FIELDER v. ESSNER

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District Court of Appeal, Third District, California.

J. W. FIELDER, Petitioner, v. SUPERIOR COURT of the State of California IN AND FOR the COUNTY OF SHASTA, Respondent, David ESSNER and R. P. Chickering, Real Parties in Interest.

Civ. 10626.

Decided: February 15, 1963

Carrico & Torkelson, Sacramento, for appellant. Daniel S. Carlton, Redding, for respondent.

An order to show cause issued from this court upon an application for a writ of mandate to command the Superior Court of Shasta County to grant petitioner's motion for change of venue to Solano County.

Petitioner was served with summons on October 3, 1962, at Dixon, Solano County, California, and filed a timely answer and cross-complaint naming David Essner and R. P. Chickering as cross-defendants. At that same time petitioner filed and served notice of motion for order for change of venue, declaration in support thereof, and points and authorities. Said declaration of J. W. Fielder stated in part: ‘I further declare that at the time of the commencement of this action I was and at all times subsequent thereto have been and now am a resident of the County of Solano, State of California, that of my own knowledge defendant JERRY FIELDER was at all times hereinabove mentioned a resident of the County of Solano, State of California.’

In addition, said declaration of petitioner stated the accident causing the injury in question occurred in the ‘County of Solano, State of California.’

No counteraffidavits were filed by plaintiffs therein and no evidence was offered to show that any defendant was or had been a resident of Shasta County.

At the hearing on the motion for change of venue, questions were raised as to (1) whether the declaration of merits of J. W. Fielder was sufficient with respect to the residence of defendant Jerry Fielder, and (2) whether the filing of a cross-complaint by J. W. Fielder was a waiver to his right to a change in venue.

The court denied the motion for change of venue upon the ground of the ‘extremely unrealistic rule’ stated in O'Brien v. O'Brien, 16 Cal.App. 103, 116 P. 692, that the affidavit of a party other than the defendant himself is of no value as proof as to residence. The court also stated that section 396b of the Code of Civil Procedure provides for the motion to be made only at the time an answer or demurrer is filed, and that when the defendant in the instant case filed an answer and cross-complaint which requested affirmative relief, he submitted to the jurisdiction of the court and waived his right to a change of venue.

The court erred in denying petitioner's motion for change of venue. If an action is for personal injury or damage to personal property, the proper county is either the county where the injury occurs or the county in which the defendants or some of them reside at the commencement of the action. (Code Civ.Proc. sec. 395.) The affidavit of J. W. Fielder concerning the residence of Jerry Fielder stated that ‘of my own knowledge defendant JERRY FIELDER was at all times hereinabove mentioned a resident of the County of Solano, * * *.’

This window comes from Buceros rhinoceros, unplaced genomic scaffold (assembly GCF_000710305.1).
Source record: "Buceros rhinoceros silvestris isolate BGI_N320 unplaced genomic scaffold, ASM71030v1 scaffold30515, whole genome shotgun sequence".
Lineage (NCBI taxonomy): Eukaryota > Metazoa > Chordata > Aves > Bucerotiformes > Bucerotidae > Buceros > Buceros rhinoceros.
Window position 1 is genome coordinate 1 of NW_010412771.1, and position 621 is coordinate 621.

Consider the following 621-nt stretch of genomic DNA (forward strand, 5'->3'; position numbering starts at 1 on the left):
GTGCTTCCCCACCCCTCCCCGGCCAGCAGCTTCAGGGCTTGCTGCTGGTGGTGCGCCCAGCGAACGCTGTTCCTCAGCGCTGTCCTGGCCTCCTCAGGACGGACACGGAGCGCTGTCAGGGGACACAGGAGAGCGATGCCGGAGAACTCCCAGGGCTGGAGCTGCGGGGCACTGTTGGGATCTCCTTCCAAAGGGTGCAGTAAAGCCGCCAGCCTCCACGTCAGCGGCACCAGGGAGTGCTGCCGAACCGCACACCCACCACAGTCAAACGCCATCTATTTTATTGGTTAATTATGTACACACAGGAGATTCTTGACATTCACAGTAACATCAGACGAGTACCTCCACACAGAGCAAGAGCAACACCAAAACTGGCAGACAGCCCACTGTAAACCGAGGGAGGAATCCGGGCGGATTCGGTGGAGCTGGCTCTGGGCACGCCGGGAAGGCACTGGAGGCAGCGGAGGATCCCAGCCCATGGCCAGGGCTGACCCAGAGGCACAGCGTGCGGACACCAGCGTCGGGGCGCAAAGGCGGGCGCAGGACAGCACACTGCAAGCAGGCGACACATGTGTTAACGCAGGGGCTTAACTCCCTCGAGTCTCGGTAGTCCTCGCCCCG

Although it is true that there are cases which hold that an affidavit of one codefendant concerning another is a conclusion of law and is of no value (O'Brien v. O'Brien, supra; Johnston v. Benton, 73 Cal.App. 565, 239 P. 60), we are convinced that the holding of Fletcher v. Nordesta Homes, Inc., 192 Cal.App.2d 33, 13 Cal.Rptr. 226, is applicable to the case at bench. The Fletcher case relying on two early Supreme Court cases held that an affidavit showing that all the defendants were residents of a particular county is prima facie proof of that fact in the absence of any denial or contrary proof whatsoever. (See also Stone v. Everts, 203 Cal. 197, 263 P. 236; and Brown v. Happy Valley Fruit Growers, 206 Cal. 515, 274 P. 977.) There is nothing in the record before this court to indicate that there was evidence before the lower court that Jerry Fielder was not a resident of Solano County. Respondent argues that the Fletcher case is not controlling because the sufficiency of the affidavit was not challenged at the trial level, but it is to be noted that the court there stated that if such question had been raised the defendants could have supplied the deficiency.

The court erred also in holding that petitioner waived his right to a change of venue. In Goss v. Brown, 64 Cal.App. 381, 221 P. 683, the court held that a defendant does not waive his right for change of venue when he has strictly complied with section 396b by filing an affidavit of merits and motion for change of venue at the time he answers, demurs or files a cross-complaint. In the case at bench petitioner had complied with the statutory provisions by filing on the same date the answer, cross-complaint and motion to change venue, as well as the addidavit of merits.

In view of the foregoing, we hold that the court erred in denying defendant's motion for a change of venue and that petitioner is entitled to a writ of mandate ordering the court to grant said motion.

Let the writ issue.

SCHOTTKY, Justice.

PIERCE, P. J., and FRIEDMAN, J., concur.